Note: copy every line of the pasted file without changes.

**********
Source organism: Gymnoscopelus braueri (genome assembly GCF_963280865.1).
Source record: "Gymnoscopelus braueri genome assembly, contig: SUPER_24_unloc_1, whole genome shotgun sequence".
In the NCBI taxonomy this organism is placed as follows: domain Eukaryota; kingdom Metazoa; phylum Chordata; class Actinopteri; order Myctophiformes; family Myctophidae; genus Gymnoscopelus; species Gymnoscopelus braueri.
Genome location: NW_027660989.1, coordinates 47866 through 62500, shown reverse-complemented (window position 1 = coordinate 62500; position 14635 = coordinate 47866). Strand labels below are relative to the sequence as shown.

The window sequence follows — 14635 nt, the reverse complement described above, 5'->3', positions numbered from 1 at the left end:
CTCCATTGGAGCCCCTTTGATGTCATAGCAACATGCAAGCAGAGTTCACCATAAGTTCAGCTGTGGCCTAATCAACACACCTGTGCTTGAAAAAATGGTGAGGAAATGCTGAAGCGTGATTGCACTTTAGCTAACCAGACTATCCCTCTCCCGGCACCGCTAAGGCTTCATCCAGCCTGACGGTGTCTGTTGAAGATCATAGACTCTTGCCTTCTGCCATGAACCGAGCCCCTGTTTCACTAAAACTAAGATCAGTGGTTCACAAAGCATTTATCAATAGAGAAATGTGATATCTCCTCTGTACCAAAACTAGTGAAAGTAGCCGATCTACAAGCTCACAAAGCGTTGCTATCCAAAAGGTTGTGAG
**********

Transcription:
Source organism: Gymnoscopelus braueri (genome assembly GCF_963280865.1).
Source record: "Gymnoscopelus braueri genome assembly, contig: SUPER_24_unloc_1, whole genome shotgun sequence".
In the NCBI taxonomy this organism is placed as follows: domain Eukaryota; kingdom Metazoa; phylum Chordata; class Actinopteri; order Myctophiformes; family Myctophidae; genus Gymnoscopelus; species Gymnoscopelus braueri.
Genome location: NW_027660989.1, coordinates 47866 through 62500, shown reverse-complemented (window position 1 = coordinate 62500; position 14635 = coordinate 47866). Strand labels below are relative to the sequence as shown.

The window sequence follows — 14635 nt, the reverse complement described above, 5'->3', positions numbered from 1 at the left end:
CTCCATTGGAGCCCCTTTGATGTCATAGCAACATGCAAGCAGAGTTCACCATAAGTTCAGCTGTGGCCTAATCAACACACCTGTGCTTGAAAAAATGGTGAGGAAATGCTGAAGCGTGATTGCACTTTAGCTAACCAGACTATCCCTCTCCCGGCACCGCTAAGGCTTCATCCAGCCTGACGGTGTCTGTTGAAGATCATAGACTCTTGCCTTCTGCCATGAACCGAGCCCCTGTTTCACTAAAACTAAGATCAGTGGTTCACAAAGCATTTATCAATAGAGAAATGTGATATCTCCTCTGTACCAAAACTAGTGAAAGTAGCCGATCTACAAGCTCACAAAGCGTTGCTATCCAAAAGGTTGTGAG